Two of the seven exoplanets in the TRAPPIST-1 system studied by the team are most likely to be habitable, says a paper published by a researcher at the Arizona-based Planetary Science Institute (PSI).
A press release issued by the institute holds that all seven planets in TRAPPIST-1, a planetary system located 39 light years away from our solar system, are roughly the size of Earth. The planets studied are referred to by letters b through h, in order of their distance from the star. Analyses performed by the lead author, Amy Barr, and co-author, Vera Dobos, show that planets d and e are most likely to be habitable due to their moderate surface temperatures, modest amounts of tidal heating, and because their heat fluxes are low enough to avoid entering a runaway greenhouse state.
The PSI statement, available on their website, notes that all of planet d’s surface appears to be covered in water.
The surface temperature of the planets in the TRAPPIST-1 system ranges from -106 to 106 degree Celsius. Temperatures in this range are considered relatively cool by planetary standards.
The statement attributes these temperatures to the old and dim TRAPPIST-1 star that is 12 times less massive than our Sun and is slightly larger than Jupiter.
The study finds that the planets orbit very close to the star, with orbital periods of a few days. “Because their orbits are eccentric – not quite circular – these planets can experience tidal heating just like the moons of Jupiter and Saturn,” it says.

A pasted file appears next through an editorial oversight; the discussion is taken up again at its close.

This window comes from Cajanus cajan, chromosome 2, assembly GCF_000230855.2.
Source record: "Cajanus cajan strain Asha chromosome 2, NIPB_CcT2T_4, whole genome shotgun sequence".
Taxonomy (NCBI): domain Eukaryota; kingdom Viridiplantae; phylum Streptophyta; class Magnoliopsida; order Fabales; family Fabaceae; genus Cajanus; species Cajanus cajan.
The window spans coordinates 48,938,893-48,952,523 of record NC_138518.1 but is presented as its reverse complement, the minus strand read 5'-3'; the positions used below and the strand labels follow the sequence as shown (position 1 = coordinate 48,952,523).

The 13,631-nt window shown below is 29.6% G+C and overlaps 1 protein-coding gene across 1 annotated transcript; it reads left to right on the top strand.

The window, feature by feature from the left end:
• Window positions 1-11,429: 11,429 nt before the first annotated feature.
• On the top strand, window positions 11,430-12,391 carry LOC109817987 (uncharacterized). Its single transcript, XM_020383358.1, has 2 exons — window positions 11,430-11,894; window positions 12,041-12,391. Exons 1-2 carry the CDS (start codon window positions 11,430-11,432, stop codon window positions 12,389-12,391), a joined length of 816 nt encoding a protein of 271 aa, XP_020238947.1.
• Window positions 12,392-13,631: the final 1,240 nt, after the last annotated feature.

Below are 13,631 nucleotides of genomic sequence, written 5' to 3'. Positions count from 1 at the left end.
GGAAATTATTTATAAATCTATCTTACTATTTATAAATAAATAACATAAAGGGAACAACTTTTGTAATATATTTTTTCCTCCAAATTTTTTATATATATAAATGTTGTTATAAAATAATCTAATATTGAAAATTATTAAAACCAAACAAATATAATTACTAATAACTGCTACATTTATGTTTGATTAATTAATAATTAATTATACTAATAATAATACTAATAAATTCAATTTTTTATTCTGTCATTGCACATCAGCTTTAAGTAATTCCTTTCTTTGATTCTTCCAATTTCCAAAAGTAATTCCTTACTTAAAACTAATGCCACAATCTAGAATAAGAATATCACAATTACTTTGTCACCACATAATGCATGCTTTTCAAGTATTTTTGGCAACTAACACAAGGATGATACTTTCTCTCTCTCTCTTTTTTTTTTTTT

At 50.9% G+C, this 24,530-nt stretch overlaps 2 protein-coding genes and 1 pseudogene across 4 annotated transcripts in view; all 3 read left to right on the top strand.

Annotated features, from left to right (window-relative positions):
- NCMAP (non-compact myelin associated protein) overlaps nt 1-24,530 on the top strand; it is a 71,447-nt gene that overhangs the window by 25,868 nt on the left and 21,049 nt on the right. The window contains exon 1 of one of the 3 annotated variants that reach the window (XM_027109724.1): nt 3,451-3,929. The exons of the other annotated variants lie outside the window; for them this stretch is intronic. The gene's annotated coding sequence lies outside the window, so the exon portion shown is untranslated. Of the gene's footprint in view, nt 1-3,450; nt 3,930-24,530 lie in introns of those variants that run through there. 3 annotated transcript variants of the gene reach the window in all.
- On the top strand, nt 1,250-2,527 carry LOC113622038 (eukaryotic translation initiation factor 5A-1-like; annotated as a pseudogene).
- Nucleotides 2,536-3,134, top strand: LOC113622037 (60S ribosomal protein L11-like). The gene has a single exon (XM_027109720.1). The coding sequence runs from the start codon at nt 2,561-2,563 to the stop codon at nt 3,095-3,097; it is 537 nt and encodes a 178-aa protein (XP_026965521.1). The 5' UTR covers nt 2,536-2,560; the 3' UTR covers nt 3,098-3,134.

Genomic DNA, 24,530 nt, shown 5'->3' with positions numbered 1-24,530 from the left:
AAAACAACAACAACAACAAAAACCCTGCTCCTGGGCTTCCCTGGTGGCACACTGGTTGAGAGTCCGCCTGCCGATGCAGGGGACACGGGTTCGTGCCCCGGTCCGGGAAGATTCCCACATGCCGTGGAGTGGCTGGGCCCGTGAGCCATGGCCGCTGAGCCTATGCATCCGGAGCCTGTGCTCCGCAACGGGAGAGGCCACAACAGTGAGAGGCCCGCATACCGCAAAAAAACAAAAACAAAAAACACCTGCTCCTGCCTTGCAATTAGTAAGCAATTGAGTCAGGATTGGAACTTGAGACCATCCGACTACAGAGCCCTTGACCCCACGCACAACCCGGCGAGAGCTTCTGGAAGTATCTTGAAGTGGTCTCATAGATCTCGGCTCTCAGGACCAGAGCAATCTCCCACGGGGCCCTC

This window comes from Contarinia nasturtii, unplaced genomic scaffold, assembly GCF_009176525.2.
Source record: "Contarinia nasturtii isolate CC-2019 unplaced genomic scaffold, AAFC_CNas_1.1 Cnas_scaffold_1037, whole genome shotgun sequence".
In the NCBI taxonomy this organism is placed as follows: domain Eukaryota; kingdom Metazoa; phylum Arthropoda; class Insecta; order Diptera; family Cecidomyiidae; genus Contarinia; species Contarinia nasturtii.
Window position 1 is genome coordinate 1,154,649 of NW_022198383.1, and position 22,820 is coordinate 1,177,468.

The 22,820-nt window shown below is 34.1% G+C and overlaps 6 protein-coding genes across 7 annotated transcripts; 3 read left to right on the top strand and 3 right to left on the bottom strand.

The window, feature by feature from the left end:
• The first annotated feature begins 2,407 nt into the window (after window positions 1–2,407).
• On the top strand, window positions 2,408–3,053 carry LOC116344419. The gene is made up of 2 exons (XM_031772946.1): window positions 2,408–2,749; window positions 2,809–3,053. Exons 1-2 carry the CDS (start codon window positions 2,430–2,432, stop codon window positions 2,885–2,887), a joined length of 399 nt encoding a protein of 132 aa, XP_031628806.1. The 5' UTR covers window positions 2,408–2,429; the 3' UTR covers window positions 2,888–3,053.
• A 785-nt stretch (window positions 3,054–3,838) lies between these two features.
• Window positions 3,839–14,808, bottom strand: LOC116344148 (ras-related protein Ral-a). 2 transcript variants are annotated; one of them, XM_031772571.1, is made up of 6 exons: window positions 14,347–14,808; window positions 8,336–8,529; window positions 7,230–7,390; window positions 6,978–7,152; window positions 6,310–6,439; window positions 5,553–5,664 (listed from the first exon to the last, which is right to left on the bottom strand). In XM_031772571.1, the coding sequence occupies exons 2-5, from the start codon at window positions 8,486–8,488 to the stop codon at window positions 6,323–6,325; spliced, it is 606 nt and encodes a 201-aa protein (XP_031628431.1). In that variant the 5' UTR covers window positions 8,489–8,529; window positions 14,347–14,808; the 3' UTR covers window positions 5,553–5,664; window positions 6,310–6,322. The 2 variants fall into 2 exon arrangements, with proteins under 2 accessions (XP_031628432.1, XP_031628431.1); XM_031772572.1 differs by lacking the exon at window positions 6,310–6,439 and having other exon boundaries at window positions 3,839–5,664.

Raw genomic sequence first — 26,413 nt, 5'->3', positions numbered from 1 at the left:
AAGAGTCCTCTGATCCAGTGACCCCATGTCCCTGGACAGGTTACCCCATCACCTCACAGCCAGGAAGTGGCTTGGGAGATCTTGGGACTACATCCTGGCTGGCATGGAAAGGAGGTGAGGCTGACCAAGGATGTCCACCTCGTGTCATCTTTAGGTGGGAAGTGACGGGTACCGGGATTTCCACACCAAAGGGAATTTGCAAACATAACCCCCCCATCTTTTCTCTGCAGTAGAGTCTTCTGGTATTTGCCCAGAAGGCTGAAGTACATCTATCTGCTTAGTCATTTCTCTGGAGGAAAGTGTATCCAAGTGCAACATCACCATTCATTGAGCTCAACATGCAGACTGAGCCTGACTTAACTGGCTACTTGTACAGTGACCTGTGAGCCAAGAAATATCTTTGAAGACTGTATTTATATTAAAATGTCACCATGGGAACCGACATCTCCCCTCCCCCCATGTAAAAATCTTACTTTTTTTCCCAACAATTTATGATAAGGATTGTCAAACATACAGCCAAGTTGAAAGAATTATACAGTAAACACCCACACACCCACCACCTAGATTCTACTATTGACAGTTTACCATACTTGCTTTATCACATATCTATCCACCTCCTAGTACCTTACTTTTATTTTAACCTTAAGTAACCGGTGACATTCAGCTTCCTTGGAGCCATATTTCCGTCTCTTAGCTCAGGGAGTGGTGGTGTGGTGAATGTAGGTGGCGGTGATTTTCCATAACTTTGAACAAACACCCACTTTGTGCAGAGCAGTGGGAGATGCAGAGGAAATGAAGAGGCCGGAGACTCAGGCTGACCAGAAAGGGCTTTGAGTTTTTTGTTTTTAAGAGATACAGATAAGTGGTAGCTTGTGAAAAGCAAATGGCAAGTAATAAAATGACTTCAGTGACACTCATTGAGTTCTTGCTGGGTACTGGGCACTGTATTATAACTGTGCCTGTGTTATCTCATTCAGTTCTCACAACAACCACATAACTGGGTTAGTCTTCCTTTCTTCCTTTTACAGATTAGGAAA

“Assuming the planets are composed of ice, rock, and iron, we determine how much of each might be present, and how thick the different layers would be. Because the masses and radii of the planets are not very well-constrained, we show the full range of possible interior structures and interior compositions,” Barr is quoted as saying in the statement.
The study holds that improved estimates of the masses of each planet can help determine the exact amount of water they hold.
The team has calculated the balance between tidal heating and heat transport by convection in the mantles of each planet. “Results show that planets b and c likely have partially molten rock mantles. Planet c likely has a solid rock surface, and can have eruptions of silicate magmas on its surface driven by tidal heating, similar to Jupiter’s moon Io,” the statement says.
The study titled Interior Structures and Tidal Heating in the TRAPPIST-1 Planets has been published in Astronomy & Astrophysics journal.